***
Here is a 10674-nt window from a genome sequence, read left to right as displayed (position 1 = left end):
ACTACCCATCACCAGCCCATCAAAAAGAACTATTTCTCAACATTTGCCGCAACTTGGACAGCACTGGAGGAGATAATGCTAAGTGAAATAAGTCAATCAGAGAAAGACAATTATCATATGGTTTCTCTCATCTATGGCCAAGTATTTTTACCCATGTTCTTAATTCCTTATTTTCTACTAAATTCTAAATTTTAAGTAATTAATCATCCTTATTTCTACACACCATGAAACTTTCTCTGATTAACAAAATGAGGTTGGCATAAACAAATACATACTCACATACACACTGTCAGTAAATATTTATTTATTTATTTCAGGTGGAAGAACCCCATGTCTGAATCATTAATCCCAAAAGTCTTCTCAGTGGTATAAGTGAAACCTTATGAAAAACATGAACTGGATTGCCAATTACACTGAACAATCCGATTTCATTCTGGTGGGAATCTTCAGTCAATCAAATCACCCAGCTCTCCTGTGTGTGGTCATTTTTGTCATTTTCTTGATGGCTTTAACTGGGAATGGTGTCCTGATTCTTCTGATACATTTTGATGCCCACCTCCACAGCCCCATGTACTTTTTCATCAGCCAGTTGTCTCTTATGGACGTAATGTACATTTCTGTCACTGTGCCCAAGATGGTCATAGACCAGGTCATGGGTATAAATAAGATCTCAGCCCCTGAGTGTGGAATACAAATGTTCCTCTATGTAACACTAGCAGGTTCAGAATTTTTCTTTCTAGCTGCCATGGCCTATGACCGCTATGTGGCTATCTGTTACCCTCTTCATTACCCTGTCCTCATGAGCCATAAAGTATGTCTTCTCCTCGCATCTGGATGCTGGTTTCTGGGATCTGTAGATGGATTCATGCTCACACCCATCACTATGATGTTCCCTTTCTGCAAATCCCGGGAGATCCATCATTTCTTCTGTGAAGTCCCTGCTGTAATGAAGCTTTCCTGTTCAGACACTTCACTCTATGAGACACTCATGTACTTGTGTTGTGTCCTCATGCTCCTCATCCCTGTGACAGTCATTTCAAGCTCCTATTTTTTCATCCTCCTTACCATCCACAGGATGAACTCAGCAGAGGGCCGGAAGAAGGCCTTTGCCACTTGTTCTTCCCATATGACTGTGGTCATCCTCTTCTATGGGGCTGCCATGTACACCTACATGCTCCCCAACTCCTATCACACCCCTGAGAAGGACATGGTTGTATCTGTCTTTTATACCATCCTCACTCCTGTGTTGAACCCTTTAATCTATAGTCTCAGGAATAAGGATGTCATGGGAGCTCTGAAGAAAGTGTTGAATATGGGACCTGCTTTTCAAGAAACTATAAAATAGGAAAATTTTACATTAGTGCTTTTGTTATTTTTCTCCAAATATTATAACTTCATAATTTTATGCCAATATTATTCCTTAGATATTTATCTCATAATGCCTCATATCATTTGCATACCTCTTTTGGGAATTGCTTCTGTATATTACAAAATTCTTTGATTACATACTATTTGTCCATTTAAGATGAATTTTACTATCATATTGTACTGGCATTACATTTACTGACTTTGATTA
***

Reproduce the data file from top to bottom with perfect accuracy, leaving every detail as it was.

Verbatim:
Here is a 10674-nt window from a genome sequence, read left to right as displayed (position 1 = left end):
ACTACCCATCACCAGCCCATCAAAAAGAACTATTTCTCAACATTTGCCGCAACTTGGACAGCACTGGAGGAGATAATGCTAAGTGAAATAAGTCAATCAGAGAAAGACAATTATCATATGGTTTCTCTCATCTATGGCCAAGTATTTTTACCCATGTTCTTAATTCCTTATTTTCTACTAAATTCTAAATTTTAAGTAATTAATCATCCTTATTTCTACACACCATGAAACTTTCTCTGATTAACAAAATGAGGTTGGCATAAACAAATACATACTCACATACACACTGTCAGTAAATATTTATTTATTTATTTCAGGTGGAAGAACCCCATGTCTGAATCATTAATCCCAAAAGTCTTCTCAGTGGTATAAGTGAAACCTTATGAAAAACATGAACTGGATTGCCAATTACACTGAACAATCCGATTTCATTCTGGTGGGAATCTTCAGTCAATCAAATCACCCAGCTCTCCTGTGTGTGGTCATTTTTGTCATTTTCTTGATGGCTTTAACTGGGAATGGTGTCCTGATTCTTCTGATACATTTTGATGCCCACCTCCACAGCCCCATGTACTTTTTCATCAGCCAGTTGTCTCTTATGGACGTAATGTACATTTCTGTCACTGTGCCCAAGATGGTCATAGACCAGGTCATGGGTATAAATAAGATCTCAGCCCCTGAGTGTGGAATACAAATGTTCCTCTATGTAACACTAGCAGGTTCAGAATTTTTCTTTCTAGCTGCCATGGCCTATGACCGCTATGTGGCTATCTGTTACCCTCTTCATTACCCTGTCCTCATGAGCCATAAAGTATGTCTTCTCCTCGCATCTGGATGCTGGTTTCTGGGATCTGTAGATGGATTCATGCTCACACCCATCACTATGATGTTCCCTTTCTGCAAATCCCGGGAGATCCATCATTTCTTCTGTGAAGTCCCTGCTGTAATGAAGCTTTCCTGTTCAGACACTTCACTCTATGAGACACTCATGTACTTGTGTTGTGTCCTCATGCTCCTCATCCCTGTGACAGTCATTTCAAGCTCCTATTTTTTCATCCTCCTTACCATCCACAGGATGAACTCAGCAGAGGGCCGGAAGAAGGCCTTTGCCACTTGTTCTTCCCATATGACTGTGGTCATCCTCTTCTATGGGGCTGCCATGTACACCTACATGCTCCCCAACTCCTATCACACCCCTGAGAAGGACATGGTTGTATCTGTCTTTTATACCATCCTCACTCCTGTGTTGAACCCTTTAATCTATAGTCTCAGGAATAAGGATGTCATGGGAGCTCTGAAGAAAGTGTTGAATATGGGACCTGCTTTTCAAGAAACTATAAAATAGGAAAATTTTACATTAGTGCTTTTGTTATTTTTCTCCAAATATTATAACTTCATAATTTTATGCCAATATTATTCCTTAGATATTTATCTCATAATGCCTCATATCATTTGCATACCTCTTTTGGGAATTGCTTCTGTATATTACAAAATTCTTTGATTACATACTATTTGTCCATTTAAGATGAATTTTACTATCATATTGTACTGGCATTACATTTACTGACTTTGATTA